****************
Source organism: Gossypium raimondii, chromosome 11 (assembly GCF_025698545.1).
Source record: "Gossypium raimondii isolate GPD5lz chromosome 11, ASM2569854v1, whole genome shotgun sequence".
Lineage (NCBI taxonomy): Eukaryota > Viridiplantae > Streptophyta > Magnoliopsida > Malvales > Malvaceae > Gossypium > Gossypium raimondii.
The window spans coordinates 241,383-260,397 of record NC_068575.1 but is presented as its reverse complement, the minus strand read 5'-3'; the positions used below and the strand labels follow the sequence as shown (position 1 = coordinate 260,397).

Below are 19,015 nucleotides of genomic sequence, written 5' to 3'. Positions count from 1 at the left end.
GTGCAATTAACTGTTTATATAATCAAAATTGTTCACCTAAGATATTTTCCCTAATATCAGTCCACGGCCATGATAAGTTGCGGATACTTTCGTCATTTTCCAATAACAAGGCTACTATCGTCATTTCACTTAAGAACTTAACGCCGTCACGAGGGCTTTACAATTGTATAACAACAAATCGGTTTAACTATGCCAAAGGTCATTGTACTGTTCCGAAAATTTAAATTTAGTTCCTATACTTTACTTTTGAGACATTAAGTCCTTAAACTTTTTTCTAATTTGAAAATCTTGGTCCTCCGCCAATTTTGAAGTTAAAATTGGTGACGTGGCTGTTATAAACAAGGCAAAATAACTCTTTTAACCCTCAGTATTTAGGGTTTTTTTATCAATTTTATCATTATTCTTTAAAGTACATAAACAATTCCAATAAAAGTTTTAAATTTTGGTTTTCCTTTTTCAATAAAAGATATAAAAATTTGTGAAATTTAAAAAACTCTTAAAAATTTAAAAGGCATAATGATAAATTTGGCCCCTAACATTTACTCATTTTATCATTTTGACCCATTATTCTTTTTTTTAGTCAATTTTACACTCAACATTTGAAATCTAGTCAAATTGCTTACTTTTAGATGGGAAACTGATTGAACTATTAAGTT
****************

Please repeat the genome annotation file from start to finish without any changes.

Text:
Source organism: Gossypium raimondii, chromosome 11 (assembly GCF_025698545.1).
Source record: "Gossypium raimondii isolate GPD5lz chromosome 11, ASM2569854v1, whole genome shotgun sequence".
Lineage (NCBI taxonomy): Eukaryota > Viridiplantae > Streptophyta > Magnoliopsida > Malvales > Malvaceae > Gossypium > Gossypium raimondii.
The window spans coordinates 241,383-260,397 of record NC_068575.1 but is presented as its reverse complement, the minus strand read 5'-3'; the positions used below and the strand labels follow the sequence as shown (position 1 = coordinate 260,397).

Below are 19,015 nucleotides of genomic sequence, written 5' to 3'. Positions count from 1 at the left end.
GTGCAATTAACTGTTTATATAATCAAAATTGTTCACCTAAGATATTTTCCCTAATATCAGTCCACGGCCATGATAAGTTGCGGATACTTTCGTCATTTTCCAATAACAAGGCTACTATCGTCATTTCACTTAAGAACTTAACGCCGTCACGAGGGCTTTACAATTGTATAACAACAAATCGGTTTAACTATGCCAAAGGTCATTGTACTGTTCCGAAAATTTAAATTTAGTTCCTATACTTTACTTTTGAGACATTAAGTCCTTAAACTTTTTTCTAATTTGAAAATCTTGGTCCTCCGCCAATTTTGAAGTTAAAATTGGTGACGTGGCTGTTATAAACAAGGCAAAATAACTCTTTTAACCCTCAGTATTTAGGGTTTTTTTATCAATTTTATCATTATTCTTTAAAGTACATAAACAATTCCAATAAAAGTTTTAAATTTTGGTTTTCCTTTTTCAATAAAAGATATAAAAATTTGTGAAATTTAAAAAACTCTTAAAAATTTAAAAGGCATAATGATAAATTTGGCCCCTAACATTTACTCATTTTATCATTTTGACCCATTATTCTTTTTTTTAGTCAATTTTACACTCAACATTTGAAATCTAGTCAAATTGCTTACTTTTAGATGGGAAACTGATTGAACTATTAAGTT